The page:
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Genesis of a Genetic Algorithm

Understanding GAs from business to implementation

Have you ever wondered how a good idea is transformed into business value? Have you ever thought how does someone take an abstract idea and produce business value from apparent nothingness? Have you ever postulated what can you do to leverage the assets at your disposal for the greater good? If so, than sit tight because you are about to take a journey that will equip your inquisitiveness with the step by step actions that FireScope took when it transformed its corporate wide historical metrics from passive data asset into the next level of business intelligence.

With unique insight, FireScope is able to identify potentially hidden relationships from among your IT assets and reveal cause-and-effect metrics which you might not have even known existed. This wizardry is accomplished using a distinctive genetic algorithm solution and yet is as simple to execute as applying a few mouse clicks. In this article we will introduce the business idea that triggered subsequent investigations, which lead to initial analysis, and ultimately lead to the completion of FireScope's genetic algorithm implementation. This journey will cover several topics such as business proposition, data normalization, and genetic modeling. But at the end of the journey you'll recognize that the combination of metric collection and data comparison delivered by FireScope Inc. is unmatched in the IT industry.

But do take caution, because the later portion of this article is presented from the perspective that you already possess a basic understanding of what a genetic algorithm is, as well as some of the concepts that are used in modeling a genetic algorithm. Fear not if you are not yet there, as you can still garner significant benefit from this article without understanding the nuts and bolts of it. Let the journey begin.

FireScope from 30,000 feet
As background, a functioning FireScope deployment has the ability to gather metrics from all forms of existing IT assets, normalize the gathered metrics, provide historical analysis of the metrics, and most importantly provide service views for worldwide operations which are unparalleled in the IT industry.

FireScope collects a vast array of corporate wide metrics. Some examples are CPU utilization, disk storage, host temperature, interface traffic, and memory utilization. Other examples include database metrics, JMX metrics, NetApp metrics, VMware metrics, web server response time, and so many more that we've neither the time nor the space to mention them all. It is also important to understand that every metric gathered by FireScope is collected on its own schedule. Even two or more metrics that have the same collection interval do not collect at exactly the same instant. So with this universe of data the natural question became what can we do to leverage this asset and deliver the next level of business intelligence?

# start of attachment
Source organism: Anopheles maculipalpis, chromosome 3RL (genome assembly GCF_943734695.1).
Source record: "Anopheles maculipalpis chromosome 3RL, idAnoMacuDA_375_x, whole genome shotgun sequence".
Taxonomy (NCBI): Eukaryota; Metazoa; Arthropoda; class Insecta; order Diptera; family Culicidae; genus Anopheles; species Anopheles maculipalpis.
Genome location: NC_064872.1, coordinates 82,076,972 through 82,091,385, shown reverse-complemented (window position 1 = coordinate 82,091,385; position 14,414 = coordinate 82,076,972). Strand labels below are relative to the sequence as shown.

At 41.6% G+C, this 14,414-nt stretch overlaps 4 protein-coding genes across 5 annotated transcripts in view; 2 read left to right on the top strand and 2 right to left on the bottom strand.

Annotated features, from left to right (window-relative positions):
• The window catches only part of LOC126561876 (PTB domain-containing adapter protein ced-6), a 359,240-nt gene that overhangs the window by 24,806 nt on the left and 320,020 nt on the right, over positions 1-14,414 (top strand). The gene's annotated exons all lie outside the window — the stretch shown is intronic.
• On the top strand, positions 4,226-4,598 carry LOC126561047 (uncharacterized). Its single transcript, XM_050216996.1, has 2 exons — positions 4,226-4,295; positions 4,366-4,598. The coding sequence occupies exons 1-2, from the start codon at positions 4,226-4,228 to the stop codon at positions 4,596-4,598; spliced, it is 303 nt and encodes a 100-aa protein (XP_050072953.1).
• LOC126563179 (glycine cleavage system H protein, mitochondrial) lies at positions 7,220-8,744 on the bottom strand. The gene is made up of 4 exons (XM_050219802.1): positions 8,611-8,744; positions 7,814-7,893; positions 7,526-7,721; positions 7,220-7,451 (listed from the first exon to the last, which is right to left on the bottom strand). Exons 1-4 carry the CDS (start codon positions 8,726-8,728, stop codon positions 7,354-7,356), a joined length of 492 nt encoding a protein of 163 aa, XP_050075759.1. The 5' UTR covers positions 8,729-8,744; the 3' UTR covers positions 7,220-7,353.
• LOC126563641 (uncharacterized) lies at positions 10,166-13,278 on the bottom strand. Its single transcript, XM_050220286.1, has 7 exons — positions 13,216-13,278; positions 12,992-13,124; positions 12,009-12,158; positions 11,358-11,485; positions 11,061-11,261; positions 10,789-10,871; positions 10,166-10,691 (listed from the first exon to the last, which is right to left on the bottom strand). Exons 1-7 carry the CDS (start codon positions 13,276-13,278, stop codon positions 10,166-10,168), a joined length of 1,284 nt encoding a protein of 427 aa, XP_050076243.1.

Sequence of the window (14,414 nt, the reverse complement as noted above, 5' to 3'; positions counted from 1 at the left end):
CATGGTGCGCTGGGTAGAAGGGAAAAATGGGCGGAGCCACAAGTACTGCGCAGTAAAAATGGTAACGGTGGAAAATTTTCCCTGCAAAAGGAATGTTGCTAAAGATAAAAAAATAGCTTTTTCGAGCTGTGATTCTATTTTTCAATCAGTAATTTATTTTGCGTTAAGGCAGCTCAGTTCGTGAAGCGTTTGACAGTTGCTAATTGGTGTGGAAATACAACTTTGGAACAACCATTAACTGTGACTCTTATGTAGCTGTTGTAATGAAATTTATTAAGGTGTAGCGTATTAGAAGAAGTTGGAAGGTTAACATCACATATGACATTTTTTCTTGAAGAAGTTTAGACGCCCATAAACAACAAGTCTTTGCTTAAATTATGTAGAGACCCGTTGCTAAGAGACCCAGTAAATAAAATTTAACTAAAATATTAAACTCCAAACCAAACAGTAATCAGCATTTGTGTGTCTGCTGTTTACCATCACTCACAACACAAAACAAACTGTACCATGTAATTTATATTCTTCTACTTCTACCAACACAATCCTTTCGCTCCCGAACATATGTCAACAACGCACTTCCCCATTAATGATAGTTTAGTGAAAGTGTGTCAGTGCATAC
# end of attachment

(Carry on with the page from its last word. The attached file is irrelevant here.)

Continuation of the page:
Revealing hidden secrets
If you've been around the IT world long enough than you've likely experienced a time when an update was made to a web-server which invoked new or existing services from an application server which in turn caused dead locks on your database server. Unfortunately, the dead locks did not occur in test because they were load related and as a result weren't uncovered until your public facing application was placed under heavy load on Cyber Monday. Don't worry you didn't need those sales anyway!

Now to be fair, anyone who consistently monitors their IT infrastructure can identify that their web server is not performing as expected. Furthermore, if you know all of the relationships between your web servers, application servers, and database servers, you can even set up static alerts that draw your attention to the notion that one layer of your business is impacting another layer. But where the story gets really interesting is if you fall into one or more of the following categories:

  1. The alerting values that you set are either too high or too low.
  2. You have not taken the time to set up alerts for related IT assets.
  3. You are not aware of the relationships between your IT assets.
  4. You do not properly monitor your IT assets

I hope you can see that this is a very complex world that we live in. To detect a catastrophic corporate shutdown you need tools that can search out the fact that independent metrics collected from independent servers are impacting one another. This is exactly the idea that FireScope sought to solve when it postulated the use of a genetic algorithm to provide optimal search heuristics and uncover hidden relationships in the very same metrics that it had already collected from your IT assets. But not so fast, in order to accomplish this goal we need the ability to compare disparate metrics.